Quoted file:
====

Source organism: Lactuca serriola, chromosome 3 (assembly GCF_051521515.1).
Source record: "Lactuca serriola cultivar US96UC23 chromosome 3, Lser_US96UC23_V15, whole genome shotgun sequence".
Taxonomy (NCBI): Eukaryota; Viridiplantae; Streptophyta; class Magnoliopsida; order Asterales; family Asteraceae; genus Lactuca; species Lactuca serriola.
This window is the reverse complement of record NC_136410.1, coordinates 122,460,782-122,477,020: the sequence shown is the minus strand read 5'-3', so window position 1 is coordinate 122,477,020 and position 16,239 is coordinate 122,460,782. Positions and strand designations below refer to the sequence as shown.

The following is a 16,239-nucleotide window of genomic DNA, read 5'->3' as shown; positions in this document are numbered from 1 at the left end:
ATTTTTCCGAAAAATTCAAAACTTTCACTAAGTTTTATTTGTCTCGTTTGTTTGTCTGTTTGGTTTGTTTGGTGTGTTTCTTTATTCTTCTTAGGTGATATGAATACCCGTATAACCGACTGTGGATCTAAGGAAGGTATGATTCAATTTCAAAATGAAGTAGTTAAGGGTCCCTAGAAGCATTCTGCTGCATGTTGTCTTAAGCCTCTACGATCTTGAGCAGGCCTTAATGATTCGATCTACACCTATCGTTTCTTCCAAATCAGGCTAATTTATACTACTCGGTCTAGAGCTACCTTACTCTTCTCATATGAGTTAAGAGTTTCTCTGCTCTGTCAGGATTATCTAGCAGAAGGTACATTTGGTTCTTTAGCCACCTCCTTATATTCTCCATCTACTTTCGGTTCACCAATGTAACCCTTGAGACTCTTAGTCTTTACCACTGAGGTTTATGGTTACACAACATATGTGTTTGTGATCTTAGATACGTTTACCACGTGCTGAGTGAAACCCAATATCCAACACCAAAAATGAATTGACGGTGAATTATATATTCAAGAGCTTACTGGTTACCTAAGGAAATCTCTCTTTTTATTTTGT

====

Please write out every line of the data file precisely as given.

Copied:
Source organism: Lactuca serriola, chromosome 3 (assembly GCF_051521515.1).
Source record: "Lactuca serriola cultivar US96UC23 chromosome 3, Lser_US96UC23_V15, whole genome shotgun sequence".
Taxonomy (NCBI): Eukaryota; Viridiplantae; Streptophyta; class Magnoliopsida; order Asterales; family Asteraceae; genus Lactuca; species Lactuca serriola.
This window is the reverse complement of record NC_136410.1, coordinates 122,460,782-122,477,020: the sequence shown is the minus strand read 5'-3', so window position 1 is coordinate 122,477,020 and position 16,239 is coordinate 122,460,782. Positions and strand designations below refer to the sequence as shown.

The following is a 16,239-nucleotide window of genomic DNA, read 5'->3' as shown; positions in this document are numbered from 1 at the left end:
ATTTTTCCGAAAAATTCAAAACTTTCACTAAGTTTTATTTGTCTCGTTTGTTTGTCTGTTTGGTTTGTTTGGTGTGTTTCTTTATTCTTCTTAGGTGATATGAATACCCGTATAACCGACTGTGGATCTAAGGAAGGTATGATTCAATTTCAAAATGAAGTAGTTAAGGGTCCCTAGAAGCATTCTGCTGCATGTTGTCTTAAGCCTCTACGATCTTGAGCAGGCCTTAATGATTCGATCTACACCTATCGTTTCTTCCAAATCAGGCTAATTTATACTACTCGGTCTAGAGCTACCTTACTCTTCTCATATGAGTTAAGAGTTTCTCTGCTCTGTCAGGATTATCTAGCAGAAGGTACATTTGGTTCTTTAGCCACCTCCTTATATTCTCCATCTACTTTCGGTTCACCAATGTAACCCTTGAGACTCTTAGTCTTTACCACTGAGGTTTATGGTTACACAACATATGTGTTTGTGATCTTAGATACGTTTACCACGTGCTGAGTGAAACCCAATATCCAACACCAAAAATGAATTGACGGTGAATTATATATTCAAGAGCTTACTGGTTACCTAAGGAAATCTCTCTTTTTATTTTGT